You joined Sky as their Workplace Director in August 2013. What are some of the biggest challenges you faced in coordinating workplaces for such a large organisation?
Neil: Sky moves at a hell of a pace. It’s an incredibly energetic and fast-moving organization, so the workplace response to that has to be in step. It’s got a fairly significant diversity of work types from technical studio facilities to software engineering facilities to corporate facilities, there’s a variety of spaces within the organization that each require a slightly different treatment.
It had an amazing energy and willingness to embrace change and a real recognition that the workplace can make a fantastic contribution to the business. The raw ingredients and the motivation were there, it was just a case of making sure that it was framed given a conceptual basis and that we responded to the different needs of our colleagues.
Sky Central has won numerous awards for its one-of-a-kind workplace design. What do you think sets it apart from other workplaces in the broadcasting and telecommunications realm and how were you and your team able to implement all the necessary elements to make that vision come to life?
Neil: It was slightly counter-market in many ways. Sky is a very integrated business and we often used to say the ideal building would be just putting a huge roof over the whole organization. Every part of the business works with another part of the business.
It was a workplace built on the learning from all the other projects we completed before. I don’t think we ever offered Sky Central as being a panacea, what we said was it was right for the business in terms of what it wanted to achieve at that particular time. I think what is transferable is the process, the way we brought our learning from previous projects into the thinking and approach, the way we considered the design, the way we thought we wanted the workplace to work are highly transferable.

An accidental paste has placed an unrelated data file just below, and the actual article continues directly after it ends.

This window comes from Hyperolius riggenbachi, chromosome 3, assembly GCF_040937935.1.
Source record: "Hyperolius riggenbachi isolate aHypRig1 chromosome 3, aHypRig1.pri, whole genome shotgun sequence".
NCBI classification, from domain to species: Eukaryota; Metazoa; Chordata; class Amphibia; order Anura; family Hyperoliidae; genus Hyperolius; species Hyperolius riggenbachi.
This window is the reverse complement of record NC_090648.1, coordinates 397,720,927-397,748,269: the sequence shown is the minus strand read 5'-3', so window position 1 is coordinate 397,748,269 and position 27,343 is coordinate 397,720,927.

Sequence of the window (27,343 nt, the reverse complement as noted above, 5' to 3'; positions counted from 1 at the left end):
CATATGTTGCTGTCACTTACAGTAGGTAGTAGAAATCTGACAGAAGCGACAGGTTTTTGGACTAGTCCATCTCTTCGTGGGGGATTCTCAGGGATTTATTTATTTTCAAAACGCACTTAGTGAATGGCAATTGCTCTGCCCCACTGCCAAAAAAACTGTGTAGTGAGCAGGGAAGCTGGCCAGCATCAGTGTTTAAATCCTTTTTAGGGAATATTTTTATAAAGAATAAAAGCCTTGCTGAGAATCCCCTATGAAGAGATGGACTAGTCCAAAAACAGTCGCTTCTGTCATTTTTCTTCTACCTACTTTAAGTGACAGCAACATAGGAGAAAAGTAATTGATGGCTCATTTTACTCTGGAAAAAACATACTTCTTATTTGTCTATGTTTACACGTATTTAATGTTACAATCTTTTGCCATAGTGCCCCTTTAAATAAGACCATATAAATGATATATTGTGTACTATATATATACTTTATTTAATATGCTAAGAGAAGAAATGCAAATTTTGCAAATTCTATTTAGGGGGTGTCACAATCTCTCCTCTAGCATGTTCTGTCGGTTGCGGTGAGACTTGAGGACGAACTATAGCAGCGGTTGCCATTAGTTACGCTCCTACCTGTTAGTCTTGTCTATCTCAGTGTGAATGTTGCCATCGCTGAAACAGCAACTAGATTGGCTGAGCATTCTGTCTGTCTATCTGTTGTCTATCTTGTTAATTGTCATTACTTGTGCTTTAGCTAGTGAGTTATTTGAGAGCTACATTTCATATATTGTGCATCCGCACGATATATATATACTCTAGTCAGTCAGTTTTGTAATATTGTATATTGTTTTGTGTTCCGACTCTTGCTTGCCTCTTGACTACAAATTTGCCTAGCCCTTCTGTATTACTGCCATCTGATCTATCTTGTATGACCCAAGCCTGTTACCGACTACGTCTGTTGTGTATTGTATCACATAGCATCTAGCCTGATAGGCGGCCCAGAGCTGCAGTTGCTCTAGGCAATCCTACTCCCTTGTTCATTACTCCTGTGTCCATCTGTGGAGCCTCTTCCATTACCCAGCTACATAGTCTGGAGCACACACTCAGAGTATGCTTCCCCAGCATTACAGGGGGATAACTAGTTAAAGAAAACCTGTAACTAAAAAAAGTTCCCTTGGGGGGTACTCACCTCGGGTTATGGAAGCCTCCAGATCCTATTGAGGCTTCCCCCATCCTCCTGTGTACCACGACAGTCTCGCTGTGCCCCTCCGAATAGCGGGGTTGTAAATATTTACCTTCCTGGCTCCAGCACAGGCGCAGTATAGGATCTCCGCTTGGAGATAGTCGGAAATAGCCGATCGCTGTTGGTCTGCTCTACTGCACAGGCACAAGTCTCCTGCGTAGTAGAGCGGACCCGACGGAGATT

For virtually my whole career, I’ve been obsessed with large floor plates. Whatever anybody says about connecting staircases, it justs never seems to work nearly as well as as a large floor plate to me. You get as many people on the same level as possible and you start to create amazing possibilities for activity based space. The ability work with an 11,500 metre floor plate was quite something.
For FMs just getting started in the industry and trying to break through, what do you think are the essential skills they should be focused on mastering?
Neil: Facilities management is part of the whole property life cycle. I would always urge FMs to become much more corporate real estate proficient and understand all the different phases of the property cycle. Be very digitally proficient as well, understand what’s going on in the digital space and the digital workplace. Never stop researching, inquiring and learning. Don’t just become an expert in the organization you work for, become an expert in the discipline on a much wider basis. Learn about real estate, transactions, design, change and be able to connect the whole workplace life cycle from start to finish and around again — I think that’s incredibly important.